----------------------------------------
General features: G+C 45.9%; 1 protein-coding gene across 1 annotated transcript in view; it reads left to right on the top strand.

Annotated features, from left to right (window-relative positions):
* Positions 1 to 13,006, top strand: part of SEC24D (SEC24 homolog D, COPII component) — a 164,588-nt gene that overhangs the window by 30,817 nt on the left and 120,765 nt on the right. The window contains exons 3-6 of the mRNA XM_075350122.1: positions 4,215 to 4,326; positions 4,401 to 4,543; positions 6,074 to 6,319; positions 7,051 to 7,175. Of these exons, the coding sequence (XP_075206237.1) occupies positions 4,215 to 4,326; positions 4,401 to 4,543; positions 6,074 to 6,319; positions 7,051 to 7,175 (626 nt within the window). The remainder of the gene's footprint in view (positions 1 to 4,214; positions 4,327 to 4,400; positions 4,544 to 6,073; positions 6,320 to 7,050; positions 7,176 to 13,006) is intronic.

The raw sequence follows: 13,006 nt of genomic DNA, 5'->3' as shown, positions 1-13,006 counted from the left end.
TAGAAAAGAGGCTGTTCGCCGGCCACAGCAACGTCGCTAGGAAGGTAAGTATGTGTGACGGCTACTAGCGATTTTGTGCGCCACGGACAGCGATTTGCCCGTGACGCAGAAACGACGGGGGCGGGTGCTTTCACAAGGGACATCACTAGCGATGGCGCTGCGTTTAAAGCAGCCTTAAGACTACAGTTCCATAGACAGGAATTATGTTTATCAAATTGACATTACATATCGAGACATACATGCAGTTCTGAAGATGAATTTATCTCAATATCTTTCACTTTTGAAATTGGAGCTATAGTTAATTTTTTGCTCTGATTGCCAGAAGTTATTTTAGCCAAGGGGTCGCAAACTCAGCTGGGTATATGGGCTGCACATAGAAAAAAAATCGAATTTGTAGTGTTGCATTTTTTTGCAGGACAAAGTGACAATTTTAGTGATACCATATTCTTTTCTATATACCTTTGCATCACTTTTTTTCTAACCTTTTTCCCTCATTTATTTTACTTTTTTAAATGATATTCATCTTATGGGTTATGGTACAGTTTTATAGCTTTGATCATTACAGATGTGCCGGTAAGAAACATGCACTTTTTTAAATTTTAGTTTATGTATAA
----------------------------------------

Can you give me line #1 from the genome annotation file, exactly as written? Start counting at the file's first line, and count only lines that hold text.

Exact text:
General features: G+C 45.9%; 1 protein-coding gene across 1 annotated transcript in view; it reads left to right on the top strand.